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Headshot Young Girl

Hannah Dyksen


United States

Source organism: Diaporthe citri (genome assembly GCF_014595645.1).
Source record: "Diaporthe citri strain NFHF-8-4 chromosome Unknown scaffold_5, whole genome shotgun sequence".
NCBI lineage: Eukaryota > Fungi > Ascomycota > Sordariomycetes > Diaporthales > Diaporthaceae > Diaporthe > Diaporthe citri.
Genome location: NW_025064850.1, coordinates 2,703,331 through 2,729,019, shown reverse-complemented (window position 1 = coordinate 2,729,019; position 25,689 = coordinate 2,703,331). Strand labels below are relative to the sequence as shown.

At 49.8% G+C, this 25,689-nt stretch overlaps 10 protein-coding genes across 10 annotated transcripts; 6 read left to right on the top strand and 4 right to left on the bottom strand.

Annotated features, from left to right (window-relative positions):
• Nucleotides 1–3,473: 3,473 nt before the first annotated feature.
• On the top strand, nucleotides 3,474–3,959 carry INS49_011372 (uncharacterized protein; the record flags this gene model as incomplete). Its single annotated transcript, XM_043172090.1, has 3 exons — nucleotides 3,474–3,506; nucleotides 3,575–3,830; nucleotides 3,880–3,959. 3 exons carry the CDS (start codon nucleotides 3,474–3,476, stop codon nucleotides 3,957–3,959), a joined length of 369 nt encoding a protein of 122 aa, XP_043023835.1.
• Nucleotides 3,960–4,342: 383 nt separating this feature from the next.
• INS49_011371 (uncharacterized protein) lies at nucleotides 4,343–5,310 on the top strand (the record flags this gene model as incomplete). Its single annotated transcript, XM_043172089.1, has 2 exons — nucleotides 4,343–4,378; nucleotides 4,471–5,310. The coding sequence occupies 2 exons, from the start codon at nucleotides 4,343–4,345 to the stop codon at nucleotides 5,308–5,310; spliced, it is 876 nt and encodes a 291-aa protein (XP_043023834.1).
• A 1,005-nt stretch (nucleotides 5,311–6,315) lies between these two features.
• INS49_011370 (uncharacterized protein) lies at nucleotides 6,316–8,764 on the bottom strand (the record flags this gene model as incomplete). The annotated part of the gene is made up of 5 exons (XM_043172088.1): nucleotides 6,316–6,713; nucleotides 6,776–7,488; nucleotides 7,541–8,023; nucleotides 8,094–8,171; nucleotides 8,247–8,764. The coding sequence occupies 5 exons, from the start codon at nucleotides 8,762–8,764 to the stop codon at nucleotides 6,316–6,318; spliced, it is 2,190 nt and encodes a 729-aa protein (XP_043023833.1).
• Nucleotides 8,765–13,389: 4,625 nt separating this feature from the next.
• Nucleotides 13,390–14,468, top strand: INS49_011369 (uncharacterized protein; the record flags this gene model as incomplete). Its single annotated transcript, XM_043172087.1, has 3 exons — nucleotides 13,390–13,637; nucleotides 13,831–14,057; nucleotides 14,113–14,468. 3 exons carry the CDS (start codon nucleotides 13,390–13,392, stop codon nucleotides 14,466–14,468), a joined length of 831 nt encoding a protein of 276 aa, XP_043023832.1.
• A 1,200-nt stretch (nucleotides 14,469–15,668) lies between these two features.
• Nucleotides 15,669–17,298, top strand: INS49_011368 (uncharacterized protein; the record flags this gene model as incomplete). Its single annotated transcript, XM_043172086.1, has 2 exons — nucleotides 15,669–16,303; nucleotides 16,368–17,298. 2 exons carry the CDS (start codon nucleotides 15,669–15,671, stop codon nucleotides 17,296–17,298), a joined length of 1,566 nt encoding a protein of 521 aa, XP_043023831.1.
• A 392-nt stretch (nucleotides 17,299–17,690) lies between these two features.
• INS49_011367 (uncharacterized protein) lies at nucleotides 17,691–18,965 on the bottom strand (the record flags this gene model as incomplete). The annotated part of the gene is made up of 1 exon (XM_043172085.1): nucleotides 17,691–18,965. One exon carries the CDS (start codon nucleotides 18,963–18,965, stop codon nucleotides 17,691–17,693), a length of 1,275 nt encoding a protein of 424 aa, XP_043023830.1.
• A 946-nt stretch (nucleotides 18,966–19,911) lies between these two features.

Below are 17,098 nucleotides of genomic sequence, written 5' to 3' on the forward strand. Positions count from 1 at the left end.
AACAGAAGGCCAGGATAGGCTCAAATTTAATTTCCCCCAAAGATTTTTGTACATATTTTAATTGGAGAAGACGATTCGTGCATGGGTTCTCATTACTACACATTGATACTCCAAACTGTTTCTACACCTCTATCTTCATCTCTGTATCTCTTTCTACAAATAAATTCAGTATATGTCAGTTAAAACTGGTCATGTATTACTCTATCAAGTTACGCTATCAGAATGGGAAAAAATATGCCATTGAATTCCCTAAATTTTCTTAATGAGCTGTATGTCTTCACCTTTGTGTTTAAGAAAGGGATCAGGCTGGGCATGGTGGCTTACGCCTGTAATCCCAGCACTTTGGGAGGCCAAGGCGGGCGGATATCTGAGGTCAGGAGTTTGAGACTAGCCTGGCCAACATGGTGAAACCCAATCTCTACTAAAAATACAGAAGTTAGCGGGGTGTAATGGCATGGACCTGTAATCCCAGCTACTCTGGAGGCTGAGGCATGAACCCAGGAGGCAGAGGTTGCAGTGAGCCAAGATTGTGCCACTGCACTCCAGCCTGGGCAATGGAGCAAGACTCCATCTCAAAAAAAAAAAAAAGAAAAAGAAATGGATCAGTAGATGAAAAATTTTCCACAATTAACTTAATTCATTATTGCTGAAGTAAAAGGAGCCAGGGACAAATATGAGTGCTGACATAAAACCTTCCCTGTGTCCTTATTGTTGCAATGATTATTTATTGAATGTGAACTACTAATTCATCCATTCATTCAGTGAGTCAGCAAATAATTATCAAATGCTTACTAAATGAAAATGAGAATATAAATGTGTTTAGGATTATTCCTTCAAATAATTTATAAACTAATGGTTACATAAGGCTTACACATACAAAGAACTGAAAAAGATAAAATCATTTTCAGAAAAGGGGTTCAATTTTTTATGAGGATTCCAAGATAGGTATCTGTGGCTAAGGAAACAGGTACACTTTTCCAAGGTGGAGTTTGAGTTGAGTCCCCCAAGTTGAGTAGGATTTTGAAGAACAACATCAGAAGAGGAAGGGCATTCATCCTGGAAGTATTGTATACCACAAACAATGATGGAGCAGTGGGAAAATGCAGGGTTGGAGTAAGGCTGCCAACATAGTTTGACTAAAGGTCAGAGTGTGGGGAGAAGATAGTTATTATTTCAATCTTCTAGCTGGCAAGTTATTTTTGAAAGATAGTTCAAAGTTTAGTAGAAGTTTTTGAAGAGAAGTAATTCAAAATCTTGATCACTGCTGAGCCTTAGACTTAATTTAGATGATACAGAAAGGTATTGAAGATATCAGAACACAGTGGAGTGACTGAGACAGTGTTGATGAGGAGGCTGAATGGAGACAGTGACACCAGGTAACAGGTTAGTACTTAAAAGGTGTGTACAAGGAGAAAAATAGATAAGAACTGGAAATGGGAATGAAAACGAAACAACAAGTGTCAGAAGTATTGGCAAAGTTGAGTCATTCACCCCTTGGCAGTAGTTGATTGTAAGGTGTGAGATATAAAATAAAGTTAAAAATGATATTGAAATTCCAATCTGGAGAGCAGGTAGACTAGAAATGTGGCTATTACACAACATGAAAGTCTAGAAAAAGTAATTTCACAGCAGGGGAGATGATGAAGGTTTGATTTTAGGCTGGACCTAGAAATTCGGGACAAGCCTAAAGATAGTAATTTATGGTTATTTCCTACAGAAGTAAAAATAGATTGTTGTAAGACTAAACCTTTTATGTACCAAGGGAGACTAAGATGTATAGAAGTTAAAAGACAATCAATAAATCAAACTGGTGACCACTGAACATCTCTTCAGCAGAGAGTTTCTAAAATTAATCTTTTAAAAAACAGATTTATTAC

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In the last few years, especially since the pandemic, I"ve seen many school districts, including my own, implement initiatives regarding social and emotional learning and student leadership. For example, we have implemented the Leader in Me program and have a 'League of Leaders' of high school students that visit their former elementary schools to build positive relationships with younger students and inspire them to reach their goals. These initiatives have brought about beneficial changes in our schools, such as student organized and led assemblies that uplift their peers' successes. At the same time, we have seen an increase in students becoming addicted to and distracted by their phones, breaking their school technology use agreements in a variety of ways, and lacking in digital literacy and online communication skills. Creating an environment where student leaders model positive behaviors and habits INCLUDES how they act when they go online, not separate from it, so there is a disconnect that needs to be addressed. As Richard Culatta (CEO of ISTE/ASCD) says in his powerful book 'Digital for Good,' we need to create a positive 'digital culture' that is focused on the 'dos' and not the 'don'ts' of digital citizenship. We have to bring a conscience to the digital worlds of our students just like we do in other areas of their lives. For students, the digital world is just as integral a part of their lives as the physical one, and they best understand the pressures, trends, and concerns of their peers. This means there are great opportunities to involve students in the process of creating a positive digital culture. In contrast, we tend towards teaching digital citizenship skills in isolation, and constantly tell students what they can't do online versus giving them opportunities to practice becoming a positive, healthy digital citizen.

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